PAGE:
"I was rejected at Juilliard," she revealed, almost gleefully. "I had a really lousy audition."

The past 12 years have provided a stimulating and creative ride, but now, she's ready to move on.

"I think I've had a pretty normal high school experience . . . just without the high school."

Sunday, April 13, 2008

Employee longevity pay costing NH millions

The following piece appeared in the Union Leader.
It is time to support and legislators that will do away with archaic legislation that is squandering our tax dollars.

Employee longevity pay costing NH millions
Senior Political Reporter
Sunday, Apr. 13, 2008

Concord – With the state facing big budget shortfalls this fiscal year and next, a 61-year-old state law mandates that state workers receive extra pay simply for being employed a decade or more.

Under the law, anyone who has worked full-time for the state continuously for 10 years receives $300 in longevity pay each year. At 15 years, the worker receives $600 a year until the worker's 20th anniversary, when it jumps to $900 a year. Additional sums of $300 are added every five years.

In 2007, it added up to $3.6 million for 5,020 employees, according to the latest available figures from the state Department of Administrative Services, and has been in the $2 million to $3 million range each year for the past decade.

Longevity pay has been in state law since 1947 and it is unclear if it has ever been seriously questioned by elected officials.

Senate Republican Leader Ted Gatsas, R-Manchester, said, "I'd never heard of it until you mentioned it. It's obvious that if we don't know about it, we should."

Eleven-term Rep. Neal Kurk, R-Weare, a member and former chairman of the House Finance Committee, said he knew the state makes longevity payments but could not recall the issue being closely reviewed.

"It's an incentive for people to stay in state service," he said. "But I can't tell you its history and I suspect that it's now the kind of thing that no longer serves the intended function.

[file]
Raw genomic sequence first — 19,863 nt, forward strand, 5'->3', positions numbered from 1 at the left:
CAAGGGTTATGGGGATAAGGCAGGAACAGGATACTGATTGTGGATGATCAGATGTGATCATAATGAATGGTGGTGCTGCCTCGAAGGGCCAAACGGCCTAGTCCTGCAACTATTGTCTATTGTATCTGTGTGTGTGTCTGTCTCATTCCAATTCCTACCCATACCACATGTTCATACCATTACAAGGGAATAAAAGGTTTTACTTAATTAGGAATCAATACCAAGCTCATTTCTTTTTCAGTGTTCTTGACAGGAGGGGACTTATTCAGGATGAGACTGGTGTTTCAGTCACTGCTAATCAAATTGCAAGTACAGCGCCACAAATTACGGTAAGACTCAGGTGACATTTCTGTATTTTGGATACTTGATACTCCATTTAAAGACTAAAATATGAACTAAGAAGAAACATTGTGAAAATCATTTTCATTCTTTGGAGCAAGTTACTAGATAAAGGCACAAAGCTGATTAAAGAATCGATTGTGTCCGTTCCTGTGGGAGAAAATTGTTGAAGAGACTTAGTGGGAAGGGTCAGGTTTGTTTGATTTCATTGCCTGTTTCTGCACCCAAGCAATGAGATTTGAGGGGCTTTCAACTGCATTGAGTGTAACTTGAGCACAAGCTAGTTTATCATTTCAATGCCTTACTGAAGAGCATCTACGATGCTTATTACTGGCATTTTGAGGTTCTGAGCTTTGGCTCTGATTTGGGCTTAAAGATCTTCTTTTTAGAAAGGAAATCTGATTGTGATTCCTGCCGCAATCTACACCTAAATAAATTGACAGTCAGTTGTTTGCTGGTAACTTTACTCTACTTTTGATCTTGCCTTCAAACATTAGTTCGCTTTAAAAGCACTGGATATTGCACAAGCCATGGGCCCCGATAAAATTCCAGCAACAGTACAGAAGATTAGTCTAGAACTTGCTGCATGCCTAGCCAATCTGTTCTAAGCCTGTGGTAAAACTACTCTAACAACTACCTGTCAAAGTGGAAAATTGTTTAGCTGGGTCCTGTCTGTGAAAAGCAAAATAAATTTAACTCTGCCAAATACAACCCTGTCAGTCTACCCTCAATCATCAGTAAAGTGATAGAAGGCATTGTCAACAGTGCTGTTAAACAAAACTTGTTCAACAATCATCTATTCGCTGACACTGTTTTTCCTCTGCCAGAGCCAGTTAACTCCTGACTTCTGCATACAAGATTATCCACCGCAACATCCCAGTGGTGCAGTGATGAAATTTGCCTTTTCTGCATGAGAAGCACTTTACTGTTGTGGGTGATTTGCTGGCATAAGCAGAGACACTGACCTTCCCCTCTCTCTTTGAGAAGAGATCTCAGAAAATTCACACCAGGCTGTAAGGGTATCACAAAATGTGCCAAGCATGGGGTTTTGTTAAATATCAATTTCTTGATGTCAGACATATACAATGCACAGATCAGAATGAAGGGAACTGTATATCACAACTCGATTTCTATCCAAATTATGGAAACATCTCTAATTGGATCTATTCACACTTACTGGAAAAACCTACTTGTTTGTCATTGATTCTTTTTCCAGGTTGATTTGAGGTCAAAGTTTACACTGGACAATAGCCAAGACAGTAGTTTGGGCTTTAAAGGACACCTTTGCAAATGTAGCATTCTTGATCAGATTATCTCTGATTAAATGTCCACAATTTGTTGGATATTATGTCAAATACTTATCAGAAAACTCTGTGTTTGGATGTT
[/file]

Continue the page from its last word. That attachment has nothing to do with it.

"It's too small to make a difference, and, therefore, it's something that's traditional and provides more money for the employee but doesn't factor into the decision to stay with the state," Kurk said.

In addition to being in state law, Gov. John Lynch noted through a spokesman that longevity pay "is part of the collective bargaining agreement, and any change would have to be negotiated with state employees.

"One of the issues that state government is struggling with is retaining long-term, experienced employees," said Pamela Walsh, Lynch's deputy chief of staff. She also said Lynch "thinks that performance pay could possibly make sense in some areas, but it would need to be considered in the overall context of our collective bargaining negotiations and our goal of retaining valuable employees."

The expenditure for longevity pay is small compared to the state's latest projections of a $47 million budget hole by the June 30 end of this fiscal year and as much as $150 million by end of the two-year budget cycle on June 30, 2009.

But a conservative researcher says it is an example of the personnel costs that drive a large portion of government expenses.

"Costs in state government are often defined by programs," said Charles Arlinghaus, president of the Josiah Bartlett Center for Public Policy, "but the programs are of course carried out by people, so that personnel costs are one of the biggest items in state government -- the salary, the high cost of health insurance, retirement costs and other smaller items like this.

"It explains that every time there is some sort of a budget crisis, every governor has at some point issued an executive order that includes a hiring freeze," Arlinghaus said.